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You are here:
PureEnergySystems.com > News > November 30, 2011; 4:00 pm MST

GPI hires hundreds to manufacture 200 W2E plants in next 18 months

Green Power Inc. of Washington state is moving full steam ahead in manufacturing their 100 ton/day plants that convert municipal solid waste into high grade liquid fuel and electricity. Between themselves and an engineering company they contracted to do some of their fabrication, they have hired nearly 500 people.

by Sterling D. Allan
Pure Energy Systems News

This is a photo I took in May 2008 when I visited the plant just after it was first operational.
Note: I have a relationship with GPI, so this report is not truly independent.


A low-resolution blueprint of GPI's 100 ton/day plant, which is now being manufactured for customers around the world.

PASCO, WASHINGTON, USA -- Today, when I heard a Skype ping from Michael Spitzauer, CEO of Green Power Inc. (GPI), I thought it would be yet another well-wisher for my birthday today, since Skype and Facebook both inform people of that status. But it turned out that he was apologizing for not responding sooner. His message was: "sorry, but it is too busy."

After a little back and forth, the following information emerged.

GPI just hired a bunch of people -- "direct over 20; indirect close to 500." He then elaborated: "I can't build fast enough in house, so I made a deal with a local engineering firm to do some of our fabrication work."

As a little background, for those of you not familiar with GPI..., they claim to have a technology to turn municipal solid waste (MSW) into synthetic liquid fuel and electricity. Today's news signals that they are thick in the process of manufacturing plants in fulfillment of orders from around the world.  The photo on the right shows their 100 ton/day pilot plant in Pasco, Washington.

This fuel would be of higher quality and cheaper than fuel derived from crude oil -- and it comes from local feedstock, while turning waste into energy.  GPI claims it manufactures equipment that can convert 100 tons of garbage into 12,000 gallons of diesel fuel at 78 cents a gallon.  So not only would the fuel be cheaper, but it doesn't come from countries who aren't always so friendly, mitigating these unsavory international dependencies.  It addresses the pollution problem, and the energy problem, and the political tension problem.  "We would not need to import any foreign oil if we could turn our municipal waste stream into fuel," Spitzauer has told me.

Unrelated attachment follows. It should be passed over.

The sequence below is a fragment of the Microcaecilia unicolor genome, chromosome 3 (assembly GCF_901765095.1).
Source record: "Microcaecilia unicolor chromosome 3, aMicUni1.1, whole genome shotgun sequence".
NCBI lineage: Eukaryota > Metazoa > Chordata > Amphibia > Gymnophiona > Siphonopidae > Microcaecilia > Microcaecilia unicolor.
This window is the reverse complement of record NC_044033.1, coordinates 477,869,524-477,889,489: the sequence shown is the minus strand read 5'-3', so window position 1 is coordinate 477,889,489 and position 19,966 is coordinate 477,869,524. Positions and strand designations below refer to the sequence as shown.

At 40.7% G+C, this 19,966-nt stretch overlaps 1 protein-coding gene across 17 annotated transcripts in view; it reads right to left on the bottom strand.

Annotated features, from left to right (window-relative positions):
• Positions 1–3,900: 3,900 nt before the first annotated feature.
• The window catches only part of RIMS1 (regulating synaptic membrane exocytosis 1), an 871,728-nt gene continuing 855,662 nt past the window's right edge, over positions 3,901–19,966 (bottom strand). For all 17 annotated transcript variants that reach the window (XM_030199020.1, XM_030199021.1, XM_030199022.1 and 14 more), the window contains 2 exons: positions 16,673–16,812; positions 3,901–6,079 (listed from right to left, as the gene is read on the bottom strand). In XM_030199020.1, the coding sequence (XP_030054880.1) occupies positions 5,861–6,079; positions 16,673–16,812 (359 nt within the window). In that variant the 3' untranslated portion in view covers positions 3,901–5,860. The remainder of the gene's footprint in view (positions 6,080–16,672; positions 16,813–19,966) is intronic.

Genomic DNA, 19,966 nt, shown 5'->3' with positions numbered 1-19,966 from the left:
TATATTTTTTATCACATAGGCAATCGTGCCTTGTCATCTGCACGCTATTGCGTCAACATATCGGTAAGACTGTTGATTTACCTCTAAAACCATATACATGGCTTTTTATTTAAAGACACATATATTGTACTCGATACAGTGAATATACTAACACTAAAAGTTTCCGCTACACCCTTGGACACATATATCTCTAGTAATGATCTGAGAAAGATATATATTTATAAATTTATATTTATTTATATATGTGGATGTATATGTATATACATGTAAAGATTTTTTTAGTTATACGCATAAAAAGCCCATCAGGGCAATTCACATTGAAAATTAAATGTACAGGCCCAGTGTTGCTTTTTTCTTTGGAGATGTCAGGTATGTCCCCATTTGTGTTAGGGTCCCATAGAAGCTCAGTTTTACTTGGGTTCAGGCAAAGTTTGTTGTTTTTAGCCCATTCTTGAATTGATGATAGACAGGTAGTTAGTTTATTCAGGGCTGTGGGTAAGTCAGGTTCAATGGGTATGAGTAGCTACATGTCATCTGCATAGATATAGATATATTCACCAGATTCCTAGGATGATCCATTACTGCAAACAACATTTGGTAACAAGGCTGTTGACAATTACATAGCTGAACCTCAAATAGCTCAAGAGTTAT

Today he said that in the next 18 months they will be building "over 200 systems, delivered." 

"We are currently building 36 systems." Then "we ship from our location" and assemble onsite, "up to 8 systems at a time". If "somebody wants [to be able to process] 4000 tons per day, we deliver 8 and 8 and 8 and 8 and 8 and interconnect them as one big one."

The time to build a plant until commissioning is "seven months max."

In response to my question: "Is the Ecology thing all resolved then, I presume yes. When?" He said: "still pending somewhat. We have the solution, but my ecology guy is just on a family emergency. That's the delay."

The Washington Department of Ecology had shut down GPI operations, saying they were an "incinerator" and that they therefore had not taken care of the necessary regulations. However, their process does not involved incineration. It uses low temperature and heat in the presence of proprietary catalyst to break the 1/4-inch or smaller feedstock down into a substrate that can then be run through a regular distillation column to be separated into the various fuel components. 

The unwarranted shut-down set the company back nearly two years. (That's what government regulations are designed for, right?)

For every 100 tons of municipal solid waste feedstock processed each day, the plant produces 1240 gallons of Naphtha, 3700 gallons of Kerosene, 6900 gallons of Diesel and 3000 gallons of Fuel Oil. And even the ash can be used for cement or asphalt. Furthermore, the plants will generate 1 MW of electricity to sell to the grid 24/7, running three shifts per day to keep the plant going, employing approximately five people per shift.

We'll probably have another story in the next day or so, disclosing one of the major first customers -- a very big name.

As I mentioned in earlier stories, Spitzauer is the one who paid for my wife to be able to accompany me on my trip to Bologna when I attended the October 28 test of the E-Cat. He also paid for my wife to join me when I spoke at the Earth Transformation conference in January, 2010.

And today, after our chat, he sent me a generous amount for my birthday.

He has been very supportive of the work we do here at PES Network in trying to find and facilitate the very best free energy technologies. His support has not wavered, even though I've been critical at times of his operation.

He has stuck with it, and now it seems he is moving full steam ahead. And, I think I'm going to add him onto the Top 5 listing, and not because of his financial support but because his technology warrants it. I consider Waste to Energy to be among the "free energy" modalities because as long as there are humans there will be waste, so it is a "ubiquitous" and "inexhaustible" energy source; and he is now taking it to market, finally, after all these years, and notwithstanding all his setbacks.

Hank Mills writes: "It reminds me of Rossi's background a bit: how his business was shut down on trumped up charges."  And "Now we just need robots to dig up landfills to feed GPI's plants, and sort through the materials that can be recycled economically."

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Page composed by Sterling D. Allan Feb. 10, 2011
Last updated December 11, 2011 


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